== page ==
Hematoma volumes, brain swelling data, and physiological variables were analyzed with Student’s t tests corrected for multiple comparisons. Total neurological score was compared by the Kruskal-Wallis test. Laser Doppler perfusion data were analyzed by repeated-measures analysis of variance (ANOVA) with posthoc Bonferroni comparisons. Values of P<0.05 were regarded as significant. Values are presented as mean±SEM.
Rectal and cranial (temporalis muscle) temperatures, blood gases, and mean arterial blood pressure were similar and showed no significant differences among groups (the Table). Animals began to exhibit neurological signs of an ICH within 60 minutes; mice with ICH (but not those with CSF injection or cannula insertion alone) had marked, persistent contralateral forelimb placing deficits throughout the 2-day observation period after ICH (Figure 1). Histological examination of the brain after 48-hour survival revealed the presence of a localized hematoma in all animals with blood infusion (Figure 2). The measured hematoma volume in the blood-injection group was highly reproducible (Figure 3A). In contrast, the CSF and cannula groups showed only a small, nonhemorrhagic lesion (Figures 2 and 3A⇓). Figure 3B plots lesion areas at 8 representative forebrain levels. Residual swelling of the ipsilateral hemisphere at 48 hours was 5.7% in hematoma mice and 1.5% in the CSF group.
A representative sequence of LDPIs is shown in Figure 4. Relative CBF in the ipsilateral neocortex near the injection site declined by ∼45% to 50% (left, area 1; Figures 4 and 5⇓) and ∼50% to 60% (left, area 2; Figures 4 and 5⇓) below control values during the first 20 minutes after cannula insertion/injection in all groups but began to renormalize by ∼25 to 30 minutes in the CSF and cannula-only groups; in the hematoma group, cortical hypoperfusion (by ∼35% to 40% in left 1 area and by ∼45% to 50% in left 2 area; Figures 4 and 5⇓) persisted during the 90-minute measurement period. Relative CBF values in the cannula and needle-only control groups did not differ significantly from each another at any time point.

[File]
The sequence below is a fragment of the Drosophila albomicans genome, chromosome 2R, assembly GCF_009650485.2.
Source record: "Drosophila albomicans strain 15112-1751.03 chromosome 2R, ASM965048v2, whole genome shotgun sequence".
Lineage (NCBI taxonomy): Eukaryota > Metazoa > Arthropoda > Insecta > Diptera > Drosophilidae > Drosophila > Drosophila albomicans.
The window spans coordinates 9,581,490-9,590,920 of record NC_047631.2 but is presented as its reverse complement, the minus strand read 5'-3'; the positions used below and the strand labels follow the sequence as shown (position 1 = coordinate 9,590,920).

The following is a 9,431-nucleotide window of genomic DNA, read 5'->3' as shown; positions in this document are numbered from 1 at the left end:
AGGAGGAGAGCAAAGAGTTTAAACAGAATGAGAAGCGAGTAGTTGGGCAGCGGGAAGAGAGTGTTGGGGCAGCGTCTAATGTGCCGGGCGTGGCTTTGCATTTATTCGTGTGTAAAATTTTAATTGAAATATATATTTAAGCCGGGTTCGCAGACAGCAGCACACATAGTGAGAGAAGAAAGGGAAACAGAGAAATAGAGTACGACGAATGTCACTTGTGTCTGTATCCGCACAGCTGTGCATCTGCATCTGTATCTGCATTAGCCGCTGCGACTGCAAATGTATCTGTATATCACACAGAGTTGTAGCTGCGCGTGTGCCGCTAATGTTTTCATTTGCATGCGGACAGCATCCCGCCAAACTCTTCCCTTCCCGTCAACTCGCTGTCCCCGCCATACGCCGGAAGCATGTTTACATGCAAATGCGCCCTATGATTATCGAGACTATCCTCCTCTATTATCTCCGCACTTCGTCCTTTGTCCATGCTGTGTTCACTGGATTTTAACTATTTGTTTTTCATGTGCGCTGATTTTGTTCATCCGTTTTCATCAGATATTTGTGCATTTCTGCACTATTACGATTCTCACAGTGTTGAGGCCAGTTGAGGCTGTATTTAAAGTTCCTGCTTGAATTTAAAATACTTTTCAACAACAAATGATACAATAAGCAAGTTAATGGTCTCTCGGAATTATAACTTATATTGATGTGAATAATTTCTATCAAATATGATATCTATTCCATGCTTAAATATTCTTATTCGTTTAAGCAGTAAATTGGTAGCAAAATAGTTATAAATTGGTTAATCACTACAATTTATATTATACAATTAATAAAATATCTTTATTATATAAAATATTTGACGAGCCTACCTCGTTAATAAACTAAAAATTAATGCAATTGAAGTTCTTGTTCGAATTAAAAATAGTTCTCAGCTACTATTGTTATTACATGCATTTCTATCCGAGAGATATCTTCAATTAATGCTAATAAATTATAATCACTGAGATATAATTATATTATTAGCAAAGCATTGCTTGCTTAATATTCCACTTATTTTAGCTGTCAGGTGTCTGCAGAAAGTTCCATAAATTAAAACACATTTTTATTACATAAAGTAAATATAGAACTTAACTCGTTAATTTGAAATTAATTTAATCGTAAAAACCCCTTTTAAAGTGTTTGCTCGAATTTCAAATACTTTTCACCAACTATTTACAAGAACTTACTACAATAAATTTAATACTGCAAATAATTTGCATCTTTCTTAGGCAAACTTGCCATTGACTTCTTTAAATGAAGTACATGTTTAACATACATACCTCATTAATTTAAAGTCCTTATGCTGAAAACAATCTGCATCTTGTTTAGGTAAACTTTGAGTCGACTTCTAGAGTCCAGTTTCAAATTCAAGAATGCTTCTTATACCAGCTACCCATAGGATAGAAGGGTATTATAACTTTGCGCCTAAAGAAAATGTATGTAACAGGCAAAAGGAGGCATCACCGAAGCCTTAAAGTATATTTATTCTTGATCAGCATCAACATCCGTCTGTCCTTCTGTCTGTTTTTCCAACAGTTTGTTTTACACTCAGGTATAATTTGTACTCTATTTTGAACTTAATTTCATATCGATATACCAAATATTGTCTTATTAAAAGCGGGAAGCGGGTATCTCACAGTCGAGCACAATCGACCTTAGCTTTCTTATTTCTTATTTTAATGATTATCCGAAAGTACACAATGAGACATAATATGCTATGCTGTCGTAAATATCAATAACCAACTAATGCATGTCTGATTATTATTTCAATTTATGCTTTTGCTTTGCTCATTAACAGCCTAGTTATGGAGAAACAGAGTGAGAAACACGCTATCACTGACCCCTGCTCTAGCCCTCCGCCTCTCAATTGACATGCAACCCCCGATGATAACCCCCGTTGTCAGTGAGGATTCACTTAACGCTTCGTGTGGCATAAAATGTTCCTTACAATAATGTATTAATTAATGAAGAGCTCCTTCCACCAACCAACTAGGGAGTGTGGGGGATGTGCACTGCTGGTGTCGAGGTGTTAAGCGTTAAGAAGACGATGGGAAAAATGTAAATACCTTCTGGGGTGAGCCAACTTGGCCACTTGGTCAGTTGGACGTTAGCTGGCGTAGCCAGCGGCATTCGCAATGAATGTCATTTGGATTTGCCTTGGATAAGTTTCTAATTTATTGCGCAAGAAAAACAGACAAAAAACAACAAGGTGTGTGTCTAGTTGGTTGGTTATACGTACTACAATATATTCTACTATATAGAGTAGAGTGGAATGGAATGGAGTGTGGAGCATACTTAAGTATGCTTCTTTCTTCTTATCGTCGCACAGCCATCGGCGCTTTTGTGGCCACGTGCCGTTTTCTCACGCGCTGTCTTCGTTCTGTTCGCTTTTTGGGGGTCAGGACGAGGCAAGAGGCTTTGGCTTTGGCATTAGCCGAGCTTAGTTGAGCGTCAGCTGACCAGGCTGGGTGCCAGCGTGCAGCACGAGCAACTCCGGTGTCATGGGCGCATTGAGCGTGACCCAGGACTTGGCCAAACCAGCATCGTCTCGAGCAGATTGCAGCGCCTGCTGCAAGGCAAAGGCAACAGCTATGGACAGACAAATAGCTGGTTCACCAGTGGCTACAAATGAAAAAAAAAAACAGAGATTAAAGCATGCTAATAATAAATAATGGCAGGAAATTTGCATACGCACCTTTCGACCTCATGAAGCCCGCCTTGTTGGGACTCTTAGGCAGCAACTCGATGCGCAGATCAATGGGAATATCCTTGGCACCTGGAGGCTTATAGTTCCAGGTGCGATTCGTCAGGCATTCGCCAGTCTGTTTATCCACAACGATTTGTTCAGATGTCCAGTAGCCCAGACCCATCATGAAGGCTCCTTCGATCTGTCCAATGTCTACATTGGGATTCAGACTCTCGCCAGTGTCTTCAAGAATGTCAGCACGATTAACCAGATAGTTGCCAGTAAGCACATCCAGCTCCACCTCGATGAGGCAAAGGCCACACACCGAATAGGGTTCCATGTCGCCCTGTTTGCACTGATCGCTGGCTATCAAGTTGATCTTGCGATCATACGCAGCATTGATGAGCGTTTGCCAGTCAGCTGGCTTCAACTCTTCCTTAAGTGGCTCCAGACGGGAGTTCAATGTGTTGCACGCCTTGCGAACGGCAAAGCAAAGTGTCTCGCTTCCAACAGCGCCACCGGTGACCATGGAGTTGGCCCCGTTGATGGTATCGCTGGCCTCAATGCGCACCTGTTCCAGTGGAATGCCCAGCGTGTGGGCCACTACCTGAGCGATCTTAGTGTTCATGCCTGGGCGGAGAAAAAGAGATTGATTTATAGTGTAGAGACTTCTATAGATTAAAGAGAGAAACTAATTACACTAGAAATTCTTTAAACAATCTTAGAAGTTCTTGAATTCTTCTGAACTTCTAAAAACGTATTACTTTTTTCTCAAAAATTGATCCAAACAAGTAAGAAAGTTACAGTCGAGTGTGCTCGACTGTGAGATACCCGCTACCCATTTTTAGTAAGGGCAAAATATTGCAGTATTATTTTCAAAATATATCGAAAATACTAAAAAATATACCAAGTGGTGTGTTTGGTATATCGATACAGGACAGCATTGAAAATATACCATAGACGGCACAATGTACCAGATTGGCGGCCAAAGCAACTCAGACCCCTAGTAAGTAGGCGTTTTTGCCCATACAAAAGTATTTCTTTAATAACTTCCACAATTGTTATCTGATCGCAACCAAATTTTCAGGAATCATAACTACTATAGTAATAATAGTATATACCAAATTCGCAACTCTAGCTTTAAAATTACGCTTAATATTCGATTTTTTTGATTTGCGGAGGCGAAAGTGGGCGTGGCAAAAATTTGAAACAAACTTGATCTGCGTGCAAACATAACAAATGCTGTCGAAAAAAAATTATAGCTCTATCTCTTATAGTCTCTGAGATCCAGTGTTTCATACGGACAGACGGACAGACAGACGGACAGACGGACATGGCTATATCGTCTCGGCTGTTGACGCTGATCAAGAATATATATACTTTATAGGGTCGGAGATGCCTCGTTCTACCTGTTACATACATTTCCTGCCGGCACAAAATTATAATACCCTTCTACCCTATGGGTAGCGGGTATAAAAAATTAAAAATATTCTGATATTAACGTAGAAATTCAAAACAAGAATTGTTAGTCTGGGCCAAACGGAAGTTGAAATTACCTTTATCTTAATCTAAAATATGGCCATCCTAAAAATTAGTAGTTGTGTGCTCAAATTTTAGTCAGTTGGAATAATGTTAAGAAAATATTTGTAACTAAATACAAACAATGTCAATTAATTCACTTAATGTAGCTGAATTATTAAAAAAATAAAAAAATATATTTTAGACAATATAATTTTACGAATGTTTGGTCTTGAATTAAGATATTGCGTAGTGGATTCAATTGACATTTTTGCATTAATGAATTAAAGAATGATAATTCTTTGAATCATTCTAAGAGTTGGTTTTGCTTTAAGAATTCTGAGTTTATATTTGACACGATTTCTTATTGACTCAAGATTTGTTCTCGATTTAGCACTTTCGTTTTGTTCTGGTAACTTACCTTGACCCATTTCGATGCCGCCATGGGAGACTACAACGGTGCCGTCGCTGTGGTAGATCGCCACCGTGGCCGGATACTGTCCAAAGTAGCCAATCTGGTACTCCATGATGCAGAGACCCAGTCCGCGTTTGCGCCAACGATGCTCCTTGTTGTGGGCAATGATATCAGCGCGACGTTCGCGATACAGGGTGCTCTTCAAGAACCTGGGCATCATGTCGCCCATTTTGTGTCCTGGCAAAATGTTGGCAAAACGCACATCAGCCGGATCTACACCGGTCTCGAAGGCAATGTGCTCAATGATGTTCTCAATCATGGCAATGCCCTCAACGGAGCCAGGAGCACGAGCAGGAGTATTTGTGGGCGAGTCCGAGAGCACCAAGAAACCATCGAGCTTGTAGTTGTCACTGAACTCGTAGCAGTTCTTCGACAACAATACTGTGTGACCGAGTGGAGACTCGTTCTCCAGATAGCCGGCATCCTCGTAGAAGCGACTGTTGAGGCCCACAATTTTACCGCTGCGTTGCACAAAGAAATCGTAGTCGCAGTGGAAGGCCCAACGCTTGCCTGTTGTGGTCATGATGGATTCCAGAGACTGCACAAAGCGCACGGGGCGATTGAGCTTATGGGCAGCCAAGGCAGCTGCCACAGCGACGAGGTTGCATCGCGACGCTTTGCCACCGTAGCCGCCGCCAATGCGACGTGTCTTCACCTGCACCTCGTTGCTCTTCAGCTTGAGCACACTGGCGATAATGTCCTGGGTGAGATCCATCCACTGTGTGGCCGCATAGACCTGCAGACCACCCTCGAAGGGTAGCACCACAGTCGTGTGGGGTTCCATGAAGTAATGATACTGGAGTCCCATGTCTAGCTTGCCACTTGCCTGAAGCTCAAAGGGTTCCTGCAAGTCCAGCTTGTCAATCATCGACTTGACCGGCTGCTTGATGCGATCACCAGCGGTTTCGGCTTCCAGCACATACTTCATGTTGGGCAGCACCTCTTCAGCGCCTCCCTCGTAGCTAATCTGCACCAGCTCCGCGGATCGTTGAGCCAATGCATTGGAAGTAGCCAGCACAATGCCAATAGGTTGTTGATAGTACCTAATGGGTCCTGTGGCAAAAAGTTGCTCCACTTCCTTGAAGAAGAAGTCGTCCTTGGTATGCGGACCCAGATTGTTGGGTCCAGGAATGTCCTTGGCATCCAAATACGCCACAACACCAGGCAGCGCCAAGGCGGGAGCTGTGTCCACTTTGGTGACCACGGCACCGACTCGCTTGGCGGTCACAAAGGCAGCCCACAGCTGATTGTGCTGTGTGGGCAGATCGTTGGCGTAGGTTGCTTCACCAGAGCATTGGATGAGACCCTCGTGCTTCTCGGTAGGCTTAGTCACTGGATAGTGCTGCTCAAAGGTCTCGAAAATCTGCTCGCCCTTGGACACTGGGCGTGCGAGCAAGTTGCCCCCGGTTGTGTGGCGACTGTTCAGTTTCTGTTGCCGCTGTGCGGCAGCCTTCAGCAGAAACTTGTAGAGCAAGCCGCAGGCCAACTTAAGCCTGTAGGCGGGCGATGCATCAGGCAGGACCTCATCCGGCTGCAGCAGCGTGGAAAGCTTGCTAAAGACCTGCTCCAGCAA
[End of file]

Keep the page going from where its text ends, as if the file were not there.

Model of ICH
We have validated a mouse adaptation of the double-injection model of ICH, previously described in rats.8,9 We demonstrate that our modification produces a localized clot in the brain parenchyma in the striatum after blood injection. The presence of a 15-μL blood clot produced consistent histological changes with marked neurological disability. As opposed to the rapid injection of blood used in previous models,15 this model used a slow infusion of fresh donor blood into the brain parenchyma. This modified technique is consistent with recent clinical evidence indicating a gradual evolution of mass effect, initially over the first 2 days as a result of hematoma enlargement and later during the second and third weeks associated with an increase in brain edema.16 We think that the slow infusion of blood limits its extravasation into the subarachnoid and ventricular spaces and more closely mimics the natural process. Furthermore, it also avoids undesired nonphysiological pressure injury to adjacent tissue. In the present study, only 2 mice developed intraventricular hemorrhage and were excluded from the analysis.